Behind many of these comments is the book The secret (Uranus, 2007) of the pseudoscientific Rhonda Byrne. In it he postulates the law of attractiona theory that says that a person’s thoughts, both conscious and unconscious, cause consequences similar to what is desired. the secretor, which generated a legion of followers after its publication, has been discredited by economists and psychologists on numerous occasions. They consider it one of the self-help books and viciously criticize Byrne’s attempt to present it as a scientific theory. However, academic articles are lost in the vastness of the internet, while the book continues to be published each year and is present in bookstores across the country. Thus, a new wave of young people is reassigning themselves to the if you want you can Byrne’s.

A separate mention deserves an older caste, but not for that reason irrelevant: the lonchafinistas. Surely you have come across them on some occasion: They are young people who explain how to save 400 euros by charging 1,200. Fanatics of saving by nature, they advocate not wasting a penny with the goal of retiring before retirement with an economic cushion. From the love of ordering thin slices at the delicatessen, to make two sandwiches instead of one, its denomination proceeds. Ironically, it is a trend that wants to avoid precariousness… applying a huge dose of precariousness.

These are some of his commandments:

  • Change your mobile rate. You do not need to spend 20 euros per month. With the Digi rate of 3 euros you have plenty.
  • Learn to hold back. Do you want a Coke? No. You don’t want it. Convince yourself that you don’t want it.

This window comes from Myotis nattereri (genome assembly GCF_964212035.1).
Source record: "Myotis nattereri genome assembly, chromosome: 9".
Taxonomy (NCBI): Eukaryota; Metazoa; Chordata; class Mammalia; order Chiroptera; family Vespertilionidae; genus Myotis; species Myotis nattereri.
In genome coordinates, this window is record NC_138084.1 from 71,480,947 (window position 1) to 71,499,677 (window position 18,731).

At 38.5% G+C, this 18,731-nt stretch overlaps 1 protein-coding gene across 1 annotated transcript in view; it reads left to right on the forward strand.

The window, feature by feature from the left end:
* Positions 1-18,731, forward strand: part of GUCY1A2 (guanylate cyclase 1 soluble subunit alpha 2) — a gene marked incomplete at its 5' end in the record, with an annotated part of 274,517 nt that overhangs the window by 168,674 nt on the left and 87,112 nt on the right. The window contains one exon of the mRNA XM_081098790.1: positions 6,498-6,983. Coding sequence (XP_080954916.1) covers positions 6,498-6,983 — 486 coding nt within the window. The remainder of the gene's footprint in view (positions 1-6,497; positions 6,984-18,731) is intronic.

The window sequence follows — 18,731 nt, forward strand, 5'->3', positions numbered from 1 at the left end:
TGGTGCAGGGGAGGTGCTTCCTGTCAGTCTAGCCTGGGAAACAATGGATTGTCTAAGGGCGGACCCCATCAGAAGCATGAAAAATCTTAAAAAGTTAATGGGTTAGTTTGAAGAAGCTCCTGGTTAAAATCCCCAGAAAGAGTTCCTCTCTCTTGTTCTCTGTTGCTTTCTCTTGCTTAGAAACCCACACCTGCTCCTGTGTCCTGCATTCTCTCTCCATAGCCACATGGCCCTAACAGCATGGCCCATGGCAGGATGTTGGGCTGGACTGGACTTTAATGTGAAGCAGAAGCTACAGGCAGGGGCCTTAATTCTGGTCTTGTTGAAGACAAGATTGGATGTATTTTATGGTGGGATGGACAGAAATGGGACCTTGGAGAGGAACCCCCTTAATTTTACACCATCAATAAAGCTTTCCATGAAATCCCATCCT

• Do you remember the dimensions of a pea? Well that’s what you need to brush your teeth. Nothing to put three kilos of toothpaste.
  • Collect metal objects to take them to the scrap in due course.
  • Try to always pay with cash. The ideal point is to have little cash and 99% of the money invested.

“I am struck by the discourse they display based on don’t listen to what the news tells you and don’t believe what the banker tells you. It’s a half way mix between conspiracy theorists and anarcho-capitalism”, says Yago Álvarez Barbaeconomist and author of The Salmon Against the Current. “It is a narrative that tries to show a world in which entrepreneurs, who in this parallelism put themselves at the same level as anti-vaxxers and those who claim to know ‘the plan for the new world order’, They are a kind of new breed of people chosen to end the established order.”

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A common pattern in most of the videos is the abuse of survivor bias, a classic fallacy that draws general conclusions from exceptional cases. In this way, if Bill Gates and Warren Buffett agree that they made their first investments in high school, it seems desirable that anyone with aspirations should also do so, ignoring the detail that high school students do not usually have knowledge of the market.

“It is normal for this discourse to reach young people,” continues Álvarez Barba. “If you are now 25 years old or younger, you have practically grown up in crisis. Since 2008, the financial crisis, Total confidence in the system and in public and democratic institutions has been lost. That is why this anarcho-capitalist discourse triumphs in the same way as the conspiracy. Faced with that helplessness and loneliness before a world that does not offer them clear future opportunitiessuch as the difficulty of finding a job that will get you out of precariousness, these salesmen mounted on their Lamborghinis present success stories through speculation and economic hits as the objective”.

“But on TikTok Those who are ruined by following these tips never come outOf course,” concludes the journalist.

It’s 9 in the morning and Segundo hasn’t gone to bed yet. He spends the last minutes of his shift behind the wheel of the taxi after a busy night: “On Thursday nights almost more people go out than on Fridays. In addition, they are people with more purchasing power, of those who leave through Bilbao and Ponzano. More tip “, he tells this newspaper.

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Deborah Acker

I write epic fantasy; self-published via KDP. Devoted dog mom to my 10 yr old GSD, Shadow! DM not a priority; slow response at best #amwriting #author.